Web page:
Ignition coils are a type of induction coils that are used in internal combustion engines to provide the spark that ignites the air-fuel mixture.
They are typically composed of two cylindrical coils of wire wrapped around a common iron core. The primary coil is wound with a relatively low number of turns of heavy wire, while the secondary coil is wound with many more turns of much thinner wire.
When a current is passed through the primary coil, it generates a magnetic field. This field induces a current in the secondary coil, which is then passed through a spark plug to create the spark that ignites the fuel-air mixture in the engine’s cylinders.
Often times, ignition coils fail. When that happens, does that mean you should replace all the ignition coils at once? No. One coil pack is designed for two engine cylinders, and a replacement should only be done when that specific pack is damaged. One defective coil pack won’t affect other ignition coils, and hence no need to replace them all at once.
How Does a Coil Pack Work?
A coil pack is a type of ignition system that is commonly used in many modern vehicles. It is an alternative to the more traditional distributor-based ignition system.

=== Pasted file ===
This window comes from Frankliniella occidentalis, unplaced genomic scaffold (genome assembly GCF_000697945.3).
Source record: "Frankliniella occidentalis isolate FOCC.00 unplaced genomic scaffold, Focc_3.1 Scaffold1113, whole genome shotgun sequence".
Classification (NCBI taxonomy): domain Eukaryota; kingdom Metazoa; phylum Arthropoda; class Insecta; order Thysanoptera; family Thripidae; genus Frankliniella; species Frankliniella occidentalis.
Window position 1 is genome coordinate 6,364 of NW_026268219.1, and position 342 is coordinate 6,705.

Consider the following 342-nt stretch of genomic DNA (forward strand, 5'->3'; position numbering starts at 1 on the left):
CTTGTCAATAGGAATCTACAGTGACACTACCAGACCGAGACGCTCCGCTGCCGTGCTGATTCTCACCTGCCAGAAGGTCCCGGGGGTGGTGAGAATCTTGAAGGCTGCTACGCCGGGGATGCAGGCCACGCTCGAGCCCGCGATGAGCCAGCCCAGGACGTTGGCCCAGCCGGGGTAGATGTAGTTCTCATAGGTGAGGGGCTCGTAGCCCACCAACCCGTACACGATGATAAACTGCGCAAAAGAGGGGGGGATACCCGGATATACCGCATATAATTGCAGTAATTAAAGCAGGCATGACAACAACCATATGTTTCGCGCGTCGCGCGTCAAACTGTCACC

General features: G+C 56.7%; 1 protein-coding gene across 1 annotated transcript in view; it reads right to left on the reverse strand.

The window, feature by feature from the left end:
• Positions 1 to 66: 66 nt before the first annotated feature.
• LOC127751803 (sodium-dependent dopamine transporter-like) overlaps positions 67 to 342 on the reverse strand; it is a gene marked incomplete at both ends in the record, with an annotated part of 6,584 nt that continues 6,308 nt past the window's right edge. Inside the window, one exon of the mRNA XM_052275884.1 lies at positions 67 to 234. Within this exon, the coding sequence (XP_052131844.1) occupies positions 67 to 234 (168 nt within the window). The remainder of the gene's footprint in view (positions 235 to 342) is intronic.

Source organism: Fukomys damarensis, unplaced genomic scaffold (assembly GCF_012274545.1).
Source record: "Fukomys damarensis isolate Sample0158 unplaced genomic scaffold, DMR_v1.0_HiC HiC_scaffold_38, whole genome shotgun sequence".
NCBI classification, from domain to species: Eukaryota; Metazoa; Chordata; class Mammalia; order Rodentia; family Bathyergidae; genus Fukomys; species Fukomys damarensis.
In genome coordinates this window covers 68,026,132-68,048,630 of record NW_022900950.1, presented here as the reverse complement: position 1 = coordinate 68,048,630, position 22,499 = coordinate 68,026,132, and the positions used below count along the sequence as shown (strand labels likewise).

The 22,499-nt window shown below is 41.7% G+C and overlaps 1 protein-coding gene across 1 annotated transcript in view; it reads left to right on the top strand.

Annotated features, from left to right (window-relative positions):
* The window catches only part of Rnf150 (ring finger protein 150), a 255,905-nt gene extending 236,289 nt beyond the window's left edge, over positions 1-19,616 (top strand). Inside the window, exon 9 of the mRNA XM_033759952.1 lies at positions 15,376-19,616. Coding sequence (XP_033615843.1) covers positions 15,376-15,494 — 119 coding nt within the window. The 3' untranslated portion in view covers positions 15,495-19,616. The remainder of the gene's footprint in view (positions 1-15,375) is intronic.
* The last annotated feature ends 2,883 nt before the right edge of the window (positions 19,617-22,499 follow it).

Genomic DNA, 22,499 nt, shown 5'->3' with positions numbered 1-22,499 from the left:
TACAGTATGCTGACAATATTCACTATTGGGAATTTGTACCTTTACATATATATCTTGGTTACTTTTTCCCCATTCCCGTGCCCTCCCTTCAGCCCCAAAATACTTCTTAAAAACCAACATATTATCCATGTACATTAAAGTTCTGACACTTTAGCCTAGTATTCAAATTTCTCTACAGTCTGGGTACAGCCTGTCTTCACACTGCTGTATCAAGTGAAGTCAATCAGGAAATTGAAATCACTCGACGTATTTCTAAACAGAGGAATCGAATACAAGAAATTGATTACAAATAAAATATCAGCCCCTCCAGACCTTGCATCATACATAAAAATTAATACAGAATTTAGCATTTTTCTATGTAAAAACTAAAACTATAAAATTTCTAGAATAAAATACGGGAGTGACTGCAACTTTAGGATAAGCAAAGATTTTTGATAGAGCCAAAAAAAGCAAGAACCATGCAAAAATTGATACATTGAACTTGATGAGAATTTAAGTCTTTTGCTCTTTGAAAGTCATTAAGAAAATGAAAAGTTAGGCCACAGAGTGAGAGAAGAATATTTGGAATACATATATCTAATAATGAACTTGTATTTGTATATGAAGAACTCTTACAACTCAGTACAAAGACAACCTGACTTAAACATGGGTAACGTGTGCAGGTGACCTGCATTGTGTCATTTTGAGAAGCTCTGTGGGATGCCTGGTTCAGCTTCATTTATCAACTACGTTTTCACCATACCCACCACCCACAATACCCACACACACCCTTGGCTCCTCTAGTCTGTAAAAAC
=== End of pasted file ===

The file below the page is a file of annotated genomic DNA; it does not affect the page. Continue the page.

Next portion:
In a coil pack system, there is one coil for each spark plug. The coils are mounted on the engine and are connected to the spark plugs via a set of wires.
Coil packs were first introduced in the 1980s and have become increasingly popular in recent years. Many newer vehicles come with coil packs as standard equipment.
There are several advantages to using a coil pack ignition system. One advantage is that it can help improve engine performance.
Another advantage is that it can reduce emissions. Coil packs are also less likely to fail than other types of ignition systems.
How Long Do Ignition Coils Last
Generally, ignition coils will last over 120,000 miles or 5 years, whichever comes first. However, there are a few factors that can affect the lifespan of your ignition coil.